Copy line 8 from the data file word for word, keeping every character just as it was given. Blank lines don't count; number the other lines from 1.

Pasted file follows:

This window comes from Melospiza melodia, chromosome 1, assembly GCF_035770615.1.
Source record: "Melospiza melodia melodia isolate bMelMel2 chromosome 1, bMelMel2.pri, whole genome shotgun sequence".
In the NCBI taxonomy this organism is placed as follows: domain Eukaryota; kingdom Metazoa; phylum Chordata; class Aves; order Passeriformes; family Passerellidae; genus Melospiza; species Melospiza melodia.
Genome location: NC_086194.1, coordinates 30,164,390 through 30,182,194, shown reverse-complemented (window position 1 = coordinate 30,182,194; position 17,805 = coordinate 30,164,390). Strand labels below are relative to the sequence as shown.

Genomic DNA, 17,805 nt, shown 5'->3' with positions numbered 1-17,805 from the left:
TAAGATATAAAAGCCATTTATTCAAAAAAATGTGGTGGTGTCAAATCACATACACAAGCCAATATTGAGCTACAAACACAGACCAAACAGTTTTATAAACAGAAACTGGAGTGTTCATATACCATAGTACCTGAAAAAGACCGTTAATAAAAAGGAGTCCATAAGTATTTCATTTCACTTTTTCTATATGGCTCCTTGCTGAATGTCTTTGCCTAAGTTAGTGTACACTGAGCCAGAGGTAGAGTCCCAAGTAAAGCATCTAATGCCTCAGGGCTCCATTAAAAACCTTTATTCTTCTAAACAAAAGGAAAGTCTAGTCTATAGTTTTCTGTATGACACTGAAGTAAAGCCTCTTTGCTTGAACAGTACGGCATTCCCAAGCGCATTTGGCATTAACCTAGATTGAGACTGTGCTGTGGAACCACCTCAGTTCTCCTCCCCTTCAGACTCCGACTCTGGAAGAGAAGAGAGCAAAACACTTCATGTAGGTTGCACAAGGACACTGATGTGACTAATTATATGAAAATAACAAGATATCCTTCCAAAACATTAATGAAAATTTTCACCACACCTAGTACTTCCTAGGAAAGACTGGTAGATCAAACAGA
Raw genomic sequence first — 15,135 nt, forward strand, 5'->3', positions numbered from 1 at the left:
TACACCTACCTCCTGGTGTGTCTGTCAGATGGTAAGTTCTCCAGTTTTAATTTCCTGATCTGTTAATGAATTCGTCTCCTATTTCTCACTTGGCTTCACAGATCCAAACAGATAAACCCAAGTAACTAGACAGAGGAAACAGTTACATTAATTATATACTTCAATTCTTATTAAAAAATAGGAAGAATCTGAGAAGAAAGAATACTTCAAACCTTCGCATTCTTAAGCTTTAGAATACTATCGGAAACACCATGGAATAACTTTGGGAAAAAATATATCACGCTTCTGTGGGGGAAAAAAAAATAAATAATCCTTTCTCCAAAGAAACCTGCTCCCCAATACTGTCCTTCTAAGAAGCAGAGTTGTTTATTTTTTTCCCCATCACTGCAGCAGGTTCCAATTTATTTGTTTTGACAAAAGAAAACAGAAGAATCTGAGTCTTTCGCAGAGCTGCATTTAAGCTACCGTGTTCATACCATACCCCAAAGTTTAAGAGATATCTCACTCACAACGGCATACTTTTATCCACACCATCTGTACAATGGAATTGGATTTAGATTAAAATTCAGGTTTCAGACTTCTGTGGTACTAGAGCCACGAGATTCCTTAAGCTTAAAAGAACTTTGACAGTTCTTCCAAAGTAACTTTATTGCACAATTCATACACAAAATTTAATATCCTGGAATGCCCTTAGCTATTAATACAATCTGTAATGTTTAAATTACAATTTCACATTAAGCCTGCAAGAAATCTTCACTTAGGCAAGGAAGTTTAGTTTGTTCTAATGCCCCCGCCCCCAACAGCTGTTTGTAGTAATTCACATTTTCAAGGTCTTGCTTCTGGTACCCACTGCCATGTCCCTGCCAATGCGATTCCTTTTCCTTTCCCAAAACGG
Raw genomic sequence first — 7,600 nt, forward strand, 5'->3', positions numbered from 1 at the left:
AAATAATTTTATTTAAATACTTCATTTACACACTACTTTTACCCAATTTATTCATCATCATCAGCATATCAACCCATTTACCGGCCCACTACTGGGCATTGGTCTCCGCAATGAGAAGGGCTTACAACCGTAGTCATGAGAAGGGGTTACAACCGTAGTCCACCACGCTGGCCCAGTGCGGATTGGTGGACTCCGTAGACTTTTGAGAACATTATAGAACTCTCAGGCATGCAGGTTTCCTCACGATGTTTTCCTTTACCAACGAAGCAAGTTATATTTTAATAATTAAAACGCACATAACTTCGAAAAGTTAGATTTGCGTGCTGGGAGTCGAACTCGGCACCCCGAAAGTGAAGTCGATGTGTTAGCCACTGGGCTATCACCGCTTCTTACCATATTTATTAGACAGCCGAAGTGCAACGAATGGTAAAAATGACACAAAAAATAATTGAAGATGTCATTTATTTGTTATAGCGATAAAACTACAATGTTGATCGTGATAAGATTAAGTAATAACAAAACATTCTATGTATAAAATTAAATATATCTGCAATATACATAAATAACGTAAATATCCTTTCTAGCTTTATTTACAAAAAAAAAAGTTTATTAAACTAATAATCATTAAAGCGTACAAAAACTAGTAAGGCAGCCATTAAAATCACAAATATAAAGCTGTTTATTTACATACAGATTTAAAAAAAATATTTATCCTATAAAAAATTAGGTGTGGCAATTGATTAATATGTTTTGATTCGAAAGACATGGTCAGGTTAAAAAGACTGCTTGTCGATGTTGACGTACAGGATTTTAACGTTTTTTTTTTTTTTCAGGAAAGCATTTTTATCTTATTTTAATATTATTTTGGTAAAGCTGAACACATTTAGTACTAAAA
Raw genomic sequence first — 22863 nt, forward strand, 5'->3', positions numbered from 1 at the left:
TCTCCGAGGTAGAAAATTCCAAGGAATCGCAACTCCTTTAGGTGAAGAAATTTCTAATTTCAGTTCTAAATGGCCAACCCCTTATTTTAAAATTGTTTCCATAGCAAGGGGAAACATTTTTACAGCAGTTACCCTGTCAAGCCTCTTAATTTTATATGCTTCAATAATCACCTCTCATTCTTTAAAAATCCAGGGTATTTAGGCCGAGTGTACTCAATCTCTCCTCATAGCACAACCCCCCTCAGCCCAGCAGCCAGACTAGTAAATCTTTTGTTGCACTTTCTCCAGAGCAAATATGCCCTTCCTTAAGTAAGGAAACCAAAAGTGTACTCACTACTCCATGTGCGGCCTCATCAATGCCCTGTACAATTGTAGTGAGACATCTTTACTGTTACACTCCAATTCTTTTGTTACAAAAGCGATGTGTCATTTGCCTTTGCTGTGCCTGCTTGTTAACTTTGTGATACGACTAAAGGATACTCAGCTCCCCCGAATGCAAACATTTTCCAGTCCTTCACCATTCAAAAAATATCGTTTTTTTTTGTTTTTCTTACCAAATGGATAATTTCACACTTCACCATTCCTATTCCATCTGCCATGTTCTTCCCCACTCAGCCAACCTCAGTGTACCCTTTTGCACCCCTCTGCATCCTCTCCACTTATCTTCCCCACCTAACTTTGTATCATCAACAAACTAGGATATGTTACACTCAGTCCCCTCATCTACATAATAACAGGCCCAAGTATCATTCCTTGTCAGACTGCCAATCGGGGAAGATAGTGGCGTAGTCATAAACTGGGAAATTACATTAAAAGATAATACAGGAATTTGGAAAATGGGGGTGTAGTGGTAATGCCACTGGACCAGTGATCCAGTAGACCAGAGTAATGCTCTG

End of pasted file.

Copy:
TACACCTACCTCCTGGTGTGTCTGTCAGATGGTAAGTTCTCCAGTTTTAATTTCCTGATCTGTTAATGAATTCGTCTCCTATTTCTCACTTGGCTTCACAGATCCAAACAGATAAACCCAAGTAACTAGACAGAGGAAACAGTTACATTAATTATATACTTCAATTCTTATTAAAAAATAGGAAGAATCTGAGAAGAAAGAATACTTCAAACCTTCGCATTCTTAAGCTTTAGAATACTATCGGAAACACCATGGAATAACTTTGGGAAAAAATATATCACGCTTCTGTGGGGGAAAAAAAAATAAATAATCCTTTCTCCAAAGAAACCTGCTCCCCAATACTGTCCTTCTAAGAAGCAGAGTTGTTTATTTTTTTCCCCATCACTGCAGCAGGTTCCAATTTATTTGTTTTGACAAAAGAAAACAGAAGAATCTGAGTCTTTCGCAGAGCTGCATTTAAGCTACCGTGTTCATACCATACCCCAAAGTTTAAGAGATATCTCACTCACAACGGCATACTTTTATCCACACCATCTGTACAATGGAATTGGATTTAGATTAAAATTCAGGTTTCAGACTTCTGTGGTACTAGAGCCACGAGATTCCTTAAGCTTAAAAGAACTTTGACAGTTCTTCCAAAGTAACTTTATTGCACAATTCATACACAAAATTTAATATCCTGGAATGCCCTTAGCTATTAATACAATCTGTAATGTTTAAATTACAATTTCACATTAAGCCTGCAAGAAATCTTCACTTAGGCAAGGAAGTTTAGTTTGTTCTAATGCCCCCGCCCCCAACAGCTGTTTGTAGTAATTCACATTTTCAAGGTCTTGCTTCTGGTACCCACTGCCATGTCCCTGCCAATGCGATTCCTTTTCCTTTCCCAAAACGG